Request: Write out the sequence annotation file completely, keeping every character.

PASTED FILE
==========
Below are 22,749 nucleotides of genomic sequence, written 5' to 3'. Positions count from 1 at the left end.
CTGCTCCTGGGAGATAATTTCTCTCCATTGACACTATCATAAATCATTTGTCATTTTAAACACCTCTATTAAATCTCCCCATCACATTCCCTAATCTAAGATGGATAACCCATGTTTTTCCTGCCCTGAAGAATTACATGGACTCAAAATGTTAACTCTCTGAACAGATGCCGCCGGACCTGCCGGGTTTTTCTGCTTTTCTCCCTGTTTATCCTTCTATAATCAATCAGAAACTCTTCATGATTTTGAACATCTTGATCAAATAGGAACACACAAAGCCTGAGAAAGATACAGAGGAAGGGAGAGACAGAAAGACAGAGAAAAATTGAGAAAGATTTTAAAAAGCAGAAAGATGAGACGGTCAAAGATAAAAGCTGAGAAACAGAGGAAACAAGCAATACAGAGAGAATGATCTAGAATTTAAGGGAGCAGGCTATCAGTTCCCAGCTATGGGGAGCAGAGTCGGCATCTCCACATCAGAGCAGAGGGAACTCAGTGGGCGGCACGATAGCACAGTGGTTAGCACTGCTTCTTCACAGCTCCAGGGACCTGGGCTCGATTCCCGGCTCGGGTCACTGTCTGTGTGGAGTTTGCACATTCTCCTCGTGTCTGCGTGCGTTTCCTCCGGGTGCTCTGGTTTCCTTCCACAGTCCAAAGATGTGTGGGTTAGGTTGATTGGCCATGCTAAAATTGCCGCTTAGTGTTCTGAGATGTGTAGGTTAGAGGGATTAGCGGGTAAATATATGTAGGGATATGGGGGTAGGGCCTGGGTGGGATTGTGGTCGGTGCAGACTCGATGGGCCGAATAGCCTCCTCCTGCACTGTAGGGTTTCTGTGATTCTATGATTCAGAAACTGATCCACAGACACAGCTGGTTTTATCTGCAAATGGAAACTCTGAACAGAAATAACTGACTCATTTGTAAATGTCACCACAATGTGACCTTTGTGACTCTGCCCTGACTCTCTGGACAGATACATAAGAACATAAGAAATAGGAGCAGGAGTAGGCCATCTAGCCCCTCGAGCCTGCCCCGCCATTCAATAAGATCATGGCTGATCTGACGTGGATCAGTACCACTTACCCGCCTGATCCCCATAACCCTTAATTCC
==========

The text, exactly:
Below are 22,749 nucleotides of genomic sequence, written 5' to 3'. Positions count from 1 at the left end.
CTGCTCCTGGGAGATAATTTCTCTCCATTGACACTATCATAAATCATTTGTCATTTTAAACACCTCTATTAAATCTCCCCATCACATTCCCTAATCTAAGATGGATAACCCATGTTTTTCCTGCCCTGAAGAATTACATGGACTCAAAATGTTAACTCTCTGAACAGATGCCGCCGGACCTGCCGGGTTTTTCTGCTTTTCTCCCTGTTTATCCTTCTATAATCAATCAGAAACTCTTCATGATTTTGAACATCTTGATCAAATAGGAACACACAAAGCCTGAGAAAGATACAGAGGAAGGGAGAGACAGAAAGACAGAGAAAAATTGAGAAAGATTTTAAAAAGCAGAAAGATGAGACGGTCAAAGATAAAAGCTGAGAAACAGAGGAAACAAGCAATACAGAGAGAATGATCTAGAATTTAAGGGAGCAGGCTATCAGTTCCCAGCTATGGGGAGCAGAGTCGGCATCTCCACATCAGAGCAGAGGGAACTCAGTGGGCGGCACGATAGCACAGTGGTTAGCACTGCTTCTTCACAGCTCCAGGGACCTGGGCTCGATTCCCGGCTCGGGTCACTGTCTGTGTGGAGTTTGCACATTCTCCTCGTGTCTGCGTGCGTTTCCTCCGGGTGCTCTGGTTTCCTTCCACAGTCCAAAGATGTGTGGGTTAGGTTGATTGGCCATGCTAAAATTGCCGCTTAGTGTTCTGAGATGTGTAGGTTAGAGGGATTAGCGGGTAAATATATGTAGGGATATGGGGGTAGGGCCTGGGTGGGATTGTGGTCGGTGCAGACTCGATGGGCCGAATAGCCTCCTCCTGCACTGTAGGGTTTCTGTGATTCTATGATTCAGAAACTGATCCACAGACACAGCTGGTTTTATCTGCAAATGGAAACTCTGAACAGAAATAACTGACTCATTTGTAAATGTCACCACAATGTGACCTTTGTGACTCTGCCCTGACTCTCTGGACAGATACATAAGAACATAAGAAATAGGAGCAGGAGTAGGCCATCTAGCCCCTCGAGCCTGCCCCGCCATTCAATAAGATCATGGCTGATCTGACGTGGATCAGTACCACTTACCCGCCTGATCCCCATAACCCTTAATTCC